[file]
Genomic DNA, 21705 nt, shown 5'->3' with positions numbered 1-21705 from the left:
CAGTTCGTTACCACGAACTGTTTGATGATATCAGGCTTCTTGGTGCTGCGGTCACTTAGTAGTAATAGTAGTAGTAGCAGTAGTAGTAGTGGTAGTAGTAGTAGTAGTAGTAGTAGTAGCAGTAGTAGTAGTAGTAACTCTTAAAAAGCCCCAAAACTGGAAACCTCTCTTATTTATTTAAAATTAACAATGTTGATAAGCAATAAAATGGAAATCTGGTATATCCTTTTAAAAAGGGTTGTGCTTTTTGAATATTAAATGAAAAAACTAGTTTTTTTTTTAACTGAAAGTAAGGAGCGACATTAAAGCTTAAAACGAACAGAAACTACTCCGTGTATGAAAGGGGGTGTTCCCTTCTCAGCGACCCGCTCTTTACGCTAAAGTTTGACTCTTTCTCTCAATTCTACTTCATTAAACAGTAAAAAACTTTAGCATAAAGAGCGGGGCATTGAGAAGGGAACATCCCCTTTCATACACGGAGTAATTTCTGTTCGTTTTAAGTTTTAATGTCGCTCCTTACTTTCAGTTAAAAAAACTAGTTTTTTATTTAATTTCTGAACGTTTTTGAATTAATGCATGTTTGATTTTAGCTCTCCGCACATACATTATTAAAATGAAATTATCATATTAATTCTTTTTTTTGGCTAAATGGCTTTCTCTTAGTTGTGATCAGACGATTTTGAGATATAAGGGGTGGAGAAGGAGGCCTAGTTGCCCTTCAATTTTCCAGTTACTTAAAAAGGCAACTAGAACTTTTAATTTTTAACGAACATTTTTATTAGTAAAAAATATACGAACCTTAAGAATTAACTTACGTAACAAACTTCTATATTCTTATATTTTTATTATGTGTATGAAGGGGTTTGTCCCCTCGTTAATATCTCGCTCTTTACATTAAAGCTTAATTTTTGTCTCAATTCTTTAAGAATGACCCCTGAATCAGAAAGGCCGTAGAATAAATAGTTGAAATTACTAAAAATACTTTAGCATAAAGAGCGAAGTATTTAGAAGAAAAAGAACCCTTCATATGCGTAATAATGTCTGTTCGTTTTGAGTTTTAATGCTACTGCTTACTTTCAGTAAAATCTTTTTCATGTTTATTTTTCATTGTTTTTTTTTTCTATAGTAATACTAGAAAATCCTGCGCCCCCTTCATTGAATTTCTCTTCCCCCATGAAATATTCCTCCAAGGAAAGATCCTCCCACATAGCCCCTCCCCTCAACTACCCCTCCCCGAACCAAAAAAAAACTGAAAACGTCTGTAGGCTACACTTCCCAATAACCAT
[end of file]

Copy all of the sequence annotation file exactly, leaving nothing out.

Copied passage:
Genomic DNA, 21705 nt, shown 5'->3' with positions numbered 1-21705 from the left:
CAGTTCGTTACCACGAACTGTTTGATGATATCAGGCTTCTTGGTGCTGCGGTCACTTAGTAGTAATAGTAGTAGTAGCAGTAGTAGTAGTGGTAGTAGTAGTAGTAGTAGTAGTAGTAGCAGTAGTAGTAGTAGTAACTCTTAAAAAGCCCCAAAACTGGAAACCTCTCTTATTTATTTAAAATTAACAATGTTGATAAGCAATAAAATGGAAATCTGGTATATCCTTTTAAAAAGGGTTGTGCTTTTTGAATATTAAATGAAAAAACTAGTTTTTTTTTTAACTGAAAGTAAGGAGCGACATTAAAGCTTAAAACGAACAGAAACTACTCCGTGTATGAAAGGGGGTGTTCCCTTCTCAGCGACCCGCTCTTTACGCTAAAGTTTGACTCTTTCTCTCAATTCTACTTCATTAAACAGTAAAAAACTTTAGCATAAAGAGCGGGGCATTGAGAAGGGAACATCCCCTTTCATACACGGAGTAATTTCTGTTCGTTTTAAGTTTTAATGTCGCTCCTTACTTTCAGTTAAAAAAACTAGTTTTTTATTTAATTTCTGAACGTTTTTGAATTAATGCATGTTTGATTTTAGCTCTCCGCACATACATTATTAAAATGAAATTATCATATTAATTCTTTTTTTTGGCTAAATGGCTTTCTCTTAGTTGTGATCAGACGATTTTGAGATATAAGGGGTGGAGAAGGAGGCCTAGTTGCCCTTCAATTTTCCAGTTACTTAAAAAGGCAACTAGAACTTTTAATTTTTAACGAACATTTTTATTAGTAAAAAATATACGAACCTTAAGAATTAACTTACGTAACAAACTTCTATATTCTTATATTTTTATTATGTGTATGAAGGGGTTTGTCCCCTCGTTAATATCTCGCTCTTTACATTAAAGCTTAATTTTTGTCTCAATTCTTTAAGAATGACCCCTGAATCAGAAAGGCCGTAGAATAAATAGTTGAAATTACTAAAAATACTTTAGCATAAAGAGCGAAGTATTTAGAAGAAAAAGAACCCTTCATATGCGTAATAATGTCTGTTCGTTTTGAGTTTTAATGCTACTGCTTACTTTCAGTAAAATCTTTTTCATGTTTATTTTTCATTGTTTTTTTTTTCTATAGTAATACTAGAAAATCCTGCGCCCCCTTCATTGAATTTCTCTTCCCCCATGAAATATTCCTCCAAGGAAAGATCCTCCCACATAGCCCCTCCCCTCAACTACCCCTCCCCGAACCAAAAAAAAACTGAAAACGTCTGTAGGCTACACTTCCCAATAACCAT